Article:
Blogging can be such a fickle mistress. One day you are sailing along on cloud nine, your page views are up and you are beating off new subscribers with a stick. And then something happens and your whole blogging world falls apart. Your page views plummet, and it feels like you will never get traction again.
And as you stand in the rubble, looking around, you find yourself asking, “What the hell happened, and how did I end up here?” Something changed and everything you thought you knew now seems wrong.
For me, that something was Pinterest.
I’m a DIY, Crafts and Food blogger, so Pinterest used to be my page view gravy train. I’d write a new post, pin it to my boards (with tens of thousands of followers), and then just sit back and watch the traffic climb. It was almost too easy. I didn’t really have to work at it.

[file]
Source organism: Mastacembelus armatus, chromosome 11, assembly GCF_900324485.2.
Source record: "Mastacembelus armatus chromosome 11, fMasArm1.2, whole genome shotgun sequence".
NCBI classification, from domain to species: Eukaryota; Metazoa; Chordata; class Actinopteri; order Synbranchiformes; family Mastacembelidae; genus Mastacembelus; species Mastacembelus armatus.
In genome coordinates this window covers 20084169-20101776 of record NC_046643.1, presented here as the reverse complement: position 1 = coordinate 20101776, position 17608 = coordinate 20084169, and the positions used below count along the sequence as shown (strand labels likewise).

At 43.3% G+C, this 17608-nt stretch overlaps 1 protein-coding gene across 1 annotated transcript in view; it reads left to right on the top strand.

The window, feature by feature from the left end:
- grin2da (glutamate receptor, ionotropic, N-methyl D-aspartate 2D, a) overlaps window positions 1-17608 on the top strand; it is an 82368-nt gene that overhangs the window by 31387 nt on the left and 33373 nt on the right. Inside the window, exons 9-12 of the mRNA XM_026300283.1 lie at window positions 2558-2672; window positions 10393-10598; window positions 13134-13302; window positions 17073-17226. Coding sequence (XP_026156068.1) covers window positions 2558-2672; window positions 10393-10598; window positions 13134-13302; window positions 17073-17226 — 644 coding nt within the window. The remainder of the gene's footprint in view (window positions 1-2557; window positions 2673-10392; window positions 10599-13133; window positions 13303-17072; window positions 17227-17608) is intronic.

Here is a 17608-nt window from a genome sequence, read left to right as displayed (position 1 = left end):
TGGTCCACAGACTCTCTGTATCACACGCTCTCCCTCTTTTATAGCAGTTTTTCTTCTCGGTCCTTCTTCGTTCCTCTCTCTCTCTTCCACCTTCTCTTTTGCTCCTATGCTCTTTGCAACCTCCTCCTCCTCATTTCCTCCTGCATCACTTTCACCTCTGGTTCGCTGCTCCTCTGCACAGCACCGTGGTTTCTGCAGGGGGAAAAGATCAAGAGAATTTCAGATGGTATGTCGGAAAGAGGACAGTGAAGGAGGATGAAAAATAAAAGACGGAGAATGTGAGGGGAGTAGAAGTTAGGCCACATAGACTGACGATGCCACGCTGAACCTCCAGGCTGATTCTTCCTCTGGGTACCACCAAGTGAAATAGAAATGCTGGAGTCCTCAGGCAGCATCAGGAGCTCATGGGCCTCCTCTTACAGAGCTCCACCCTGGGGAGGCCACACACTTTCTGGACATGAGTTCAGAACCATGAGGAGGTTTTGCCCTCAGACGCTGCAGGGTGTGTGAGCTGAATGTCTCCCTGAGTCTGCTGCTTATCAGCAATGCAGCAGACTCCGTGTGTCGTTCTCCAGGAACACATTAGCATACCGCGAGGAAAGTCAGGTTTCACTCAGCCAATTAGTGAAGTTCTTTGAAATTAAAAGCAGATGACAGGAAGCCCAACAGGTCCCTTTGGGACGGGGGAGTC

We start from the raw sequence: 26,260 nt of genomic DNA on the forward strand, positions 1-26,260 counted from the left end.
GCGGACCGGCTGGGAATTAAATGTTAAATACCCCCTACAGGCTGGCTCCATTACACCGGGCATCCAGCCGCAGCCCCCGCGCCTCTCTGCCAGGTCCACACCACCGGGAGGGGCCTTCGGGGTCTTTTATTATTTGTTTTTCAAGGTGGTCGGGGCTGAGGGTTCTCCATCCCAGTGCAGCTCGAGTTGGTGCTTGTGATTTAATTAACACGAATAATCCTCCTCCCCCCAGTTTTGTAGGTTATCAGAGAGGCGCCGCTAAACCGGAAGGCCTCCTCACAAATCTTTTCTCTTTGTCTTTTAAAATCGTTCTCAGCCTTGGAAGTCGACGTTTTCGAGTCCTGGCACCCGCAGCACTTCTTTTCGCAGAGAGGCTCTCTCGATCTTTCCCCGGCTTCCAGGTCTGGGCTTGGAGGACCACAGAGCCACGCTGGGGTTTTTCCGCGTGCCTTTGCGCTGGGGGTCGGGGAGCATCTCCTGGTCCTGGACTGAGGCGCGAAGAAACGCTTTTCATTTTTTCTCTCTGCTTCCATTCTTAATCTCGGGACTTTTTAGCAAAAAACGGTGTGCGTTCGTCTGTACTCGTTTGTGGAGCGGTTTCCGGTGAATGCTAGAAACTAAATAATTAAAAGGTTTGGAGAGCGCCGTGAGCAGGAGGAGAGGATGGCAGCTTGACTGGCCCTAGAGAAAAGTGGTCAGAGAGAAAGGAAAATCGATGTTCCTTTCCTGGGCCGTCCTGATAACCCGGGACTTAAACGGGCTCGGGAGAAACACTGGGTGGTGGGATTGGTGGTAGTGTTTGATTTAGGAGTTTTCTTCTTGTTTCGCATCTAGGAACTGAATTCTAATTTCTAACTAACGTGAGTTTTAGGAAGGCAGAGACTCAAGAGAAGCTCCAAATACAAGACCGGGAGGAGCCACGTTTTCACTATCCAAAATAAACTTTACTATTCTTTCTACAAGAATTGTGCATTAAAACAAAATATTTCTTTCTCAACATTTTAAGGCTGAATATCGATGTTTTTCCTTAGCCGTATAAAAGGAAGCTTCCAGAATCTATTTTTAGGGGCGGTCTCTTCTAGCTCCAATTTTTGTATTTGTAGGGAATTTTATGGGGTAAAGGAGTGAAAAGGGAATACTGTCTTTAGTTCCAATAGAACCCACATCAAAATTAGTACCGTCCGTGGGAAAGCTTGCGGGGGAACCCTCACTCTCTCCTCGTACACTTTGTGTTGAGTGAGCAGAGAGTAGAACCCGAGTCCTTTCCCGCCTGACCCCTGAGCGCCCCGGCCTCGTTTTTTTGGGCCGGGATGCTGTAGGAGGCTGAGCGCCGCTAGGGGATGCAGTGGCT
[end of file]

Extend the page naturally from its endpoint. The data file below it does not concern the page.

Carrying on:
What made it even better was that Pinterest was fun. Even if I did spend hours pinning stuff, it didn’t feel like work. It was a feast for my eyes and got my creative juices flowing with hundreds of beautiful projects streaming right onto my screen.
Most of the pins I saw were from bloggers I knew and loved, names and URLs I recognized, and it was all quality content I was thrilled to find.
The more I used Pinterest, the higher my blog’s page views climbed, and so it was a self-fulfilling prophecy. I had a decent Pinterest following and was all about pinning great content with other like-minded pinners.
I would share a project, it would do well, and people would share it. Those shares would result in even MORE followers and the cycle would continue.
Back when it began happening I never really intended to put all those eggs in that one basket, but somehow it just happened that way, without me really thinking about it. I never really realized how much I was neglecting other traffic sources since so much traffic was coming in from Pinterest.
Until it wasn’t.
In February 2016 everything changed. That month will be a dark spot on the statistics of many Pinterest-loving bloggers, since that is about the time when easy Pinterest page views came screeching to a halt.